Malarial infection develops mitochondrial pathology and mitochondrial oxidative stress to promote hepatocyte apoptosis

Dey, Sumanta ; Guha, Mithu ; Alam, Athar ; Goyal, Manish ; Bindu, Samik ; Pal, Chinmay ; Maity, Pallab ; Mitra, Kalyan ; Bandyopadhyay, Uday (2009) Malarial infection develops mitochondrial pathology and mitochondrial oxidative stress to promote hepatocyte apoptosis Free Radical Biology and Medicine, 46 (2). pp. 271-281. ISSN 0891-5849

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Activation of the mitochondrial apoptosis pathway by oxidative stress has been implicated in hepatocyte apoptosis during malaria. Because mitochondria are the source and target of reactive oxygen species (ROS), we have investigated whether hepatocyte apoptosis is linked to mitochondrial pathology and mitochondrial ROS generation during malaria. Malarial infection induces mitochondrial pathology by inhibiting mitochondrial respiration, dehydrogenases, and transmembrane potential and damaging the ultrastructure as evident from transmission electron microscopic studies. Mitochondrial GSH depletion and formation of protein carbonyl indicate that mitochondrial pathology is associated with mitochondrial oxidative stress. Fluorescence imaging of hepatocytes documents intramitochondrial superoxide anion (O2·−) generation during malaria. O2·− inactivates mitochondrial aconitase to release iron from iron–sulfur clusters, which forms the hydroxyl radical (radical dotOH) interacting with H2O2 produced concurrently. Malarial infection inactivates mitochondrial aconitase, and carbonylation of aconitase is evident from Western immunoblotting. The release of iron has been documented by fluorescence imaging of hepatocytes using Phen Green SK, and mitochondrial radical dotOH generation has been confirmed. During malaria, the depletion of cardiolipin and formation of the mitochondrial permeability transition pore favor cytochrome c release to activate caspase-9. Interestingly, mitochondrial radical dotOH generation correlates with the activation of both caspase-9 and caspase-3 with the progress of malarial infection, indicating the critical role of ·OH.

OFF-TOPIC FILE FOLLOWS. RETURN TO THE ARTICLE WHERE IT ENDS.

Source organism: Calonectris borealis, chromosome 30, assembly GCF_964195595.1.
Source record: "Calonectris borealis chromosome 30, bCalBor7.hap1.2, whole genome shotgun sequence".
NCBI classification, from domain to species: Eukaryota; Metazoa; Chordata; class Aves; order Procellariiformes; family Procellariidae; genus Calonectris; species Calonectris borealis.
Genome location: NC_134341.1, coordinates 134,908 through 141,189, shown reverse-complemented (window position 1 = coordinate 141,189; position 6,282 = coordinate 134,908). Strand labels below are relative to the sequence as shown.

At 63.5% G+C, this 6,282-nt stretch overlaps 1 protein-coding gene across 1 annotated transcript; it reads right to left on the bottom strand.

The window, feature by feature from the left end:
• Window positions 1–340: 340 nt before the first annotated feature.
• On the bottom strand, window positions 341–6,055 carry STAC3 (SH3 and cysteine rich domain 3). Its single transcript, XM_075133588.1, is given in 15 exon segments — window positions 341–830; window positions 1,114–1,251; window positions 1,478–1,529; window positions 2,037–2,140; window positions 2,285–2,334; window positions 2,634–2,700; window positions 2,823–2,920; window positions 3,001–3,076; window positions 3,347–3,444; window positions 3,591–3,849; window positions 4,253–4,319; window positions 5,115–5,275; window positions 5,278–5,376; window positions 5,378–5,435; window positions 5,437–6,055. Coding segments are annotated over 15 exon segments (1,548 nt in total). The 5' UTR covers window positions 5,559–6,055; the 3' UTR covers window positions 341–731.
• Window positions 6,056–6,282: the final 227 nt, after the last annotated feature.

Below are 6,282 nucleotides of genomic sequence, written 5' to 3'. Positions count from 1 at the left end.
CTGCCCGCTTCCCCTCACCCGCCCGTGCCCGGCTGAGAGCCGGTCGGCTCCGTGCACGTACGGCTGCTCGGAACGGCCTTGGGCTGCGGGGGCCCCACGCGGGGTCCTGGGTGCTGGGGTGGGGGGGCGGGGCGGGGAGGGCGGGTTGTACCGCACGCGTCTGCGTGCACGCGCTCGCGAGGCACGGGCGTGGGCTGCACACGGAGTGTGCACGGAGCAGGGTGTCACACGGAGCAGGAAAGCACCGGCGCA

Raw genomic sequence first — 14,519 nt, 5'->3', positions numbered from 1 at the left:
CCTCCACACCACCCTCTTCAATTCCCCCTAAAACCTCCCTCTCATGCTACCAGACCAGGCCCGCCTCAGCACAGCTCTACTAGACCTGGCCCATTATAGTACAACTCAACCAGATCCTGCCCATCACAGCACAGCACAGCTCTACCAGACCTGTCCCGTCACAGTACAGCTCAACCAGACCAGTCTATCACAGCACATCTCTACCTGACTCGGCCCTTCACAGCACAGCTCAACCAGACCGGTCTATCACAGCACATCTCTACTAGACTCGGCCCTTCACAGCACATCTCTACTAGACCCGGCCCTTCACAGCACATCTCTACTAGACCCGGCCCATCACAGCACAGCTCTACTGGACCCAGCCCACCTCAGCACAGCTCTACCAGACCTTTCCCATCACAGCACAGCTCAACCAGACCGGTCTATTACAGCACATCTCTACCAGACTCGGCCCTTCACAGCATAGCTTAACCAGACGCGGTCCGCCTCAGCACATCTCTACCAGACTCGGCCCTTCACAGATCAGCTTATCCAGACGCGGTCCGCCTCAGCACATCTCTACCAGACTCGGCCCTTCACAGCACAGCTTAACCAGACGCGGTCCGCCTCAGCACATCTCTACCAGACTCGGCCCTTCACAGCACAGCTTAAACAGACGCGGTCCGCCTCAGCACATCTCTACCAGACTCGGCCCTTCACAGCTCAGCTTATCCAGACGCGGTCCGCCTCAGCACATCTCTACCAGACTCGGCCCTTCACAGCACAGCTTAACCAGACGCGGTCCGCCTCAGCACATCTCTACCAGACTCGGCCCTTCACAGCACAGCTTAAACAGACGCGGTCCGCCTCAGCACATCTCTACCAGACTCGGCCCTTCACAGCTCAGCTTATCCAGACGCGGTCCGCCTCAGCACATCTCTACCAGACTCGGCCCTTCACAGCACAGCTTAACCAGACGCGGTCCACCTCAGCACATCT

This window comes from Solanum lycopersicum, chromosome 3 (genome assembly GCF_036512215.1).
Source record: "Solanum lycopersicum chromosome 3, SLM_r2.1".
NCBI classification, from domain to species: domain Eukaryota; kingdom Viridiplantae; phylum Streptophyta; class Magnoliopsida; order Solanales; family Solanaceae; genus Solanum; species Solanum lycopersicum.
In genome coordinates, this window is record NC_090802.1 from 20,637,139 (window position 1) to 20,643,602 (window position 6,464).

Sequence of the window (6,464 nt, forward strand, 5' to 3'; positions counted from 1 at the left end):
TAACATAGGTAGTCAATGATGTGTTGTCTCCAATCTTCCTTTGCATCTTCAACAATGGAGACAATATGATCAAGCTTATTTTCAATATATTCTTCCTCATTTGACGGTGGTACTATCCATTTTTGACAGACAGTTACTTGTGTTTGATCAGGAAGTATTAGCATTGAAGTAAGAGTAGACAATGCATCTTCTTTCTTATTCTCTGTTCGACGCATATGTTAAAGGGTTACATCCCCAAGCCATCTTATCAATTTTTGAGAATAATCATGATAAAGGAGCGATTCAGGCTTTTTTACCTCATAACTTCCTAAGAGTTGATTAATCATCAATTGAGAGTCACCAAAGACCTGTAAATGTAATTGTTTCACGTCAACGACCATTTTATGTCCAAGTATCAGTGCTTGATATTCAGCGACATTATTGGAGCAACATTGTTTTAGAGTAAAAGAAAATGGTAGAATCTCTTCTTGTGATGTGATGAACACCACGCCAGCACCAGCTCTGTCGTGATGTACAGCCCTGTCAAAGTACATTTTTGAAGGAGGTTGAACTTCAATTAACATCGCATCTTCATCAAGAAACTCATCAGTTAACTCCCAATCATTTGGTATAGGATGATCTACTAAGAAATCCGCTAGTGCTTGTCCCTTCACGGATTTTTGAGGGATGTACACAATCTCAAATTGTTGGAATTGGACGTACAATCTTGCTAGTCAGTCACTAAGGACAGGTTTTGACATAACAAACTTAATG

Item Type:Article
Source:Copyright of this article belongs to Society for Free Radical Biology and Medicine.
Keywords:Malaria; Apoptosis; Reactive Oxygen Species; Mitochondria; Liver Damage; Free Radicals
ID Code:98502
Deposited On:20 Aug 2014 08:58
Last Modified:20 Aug 2014 10:00

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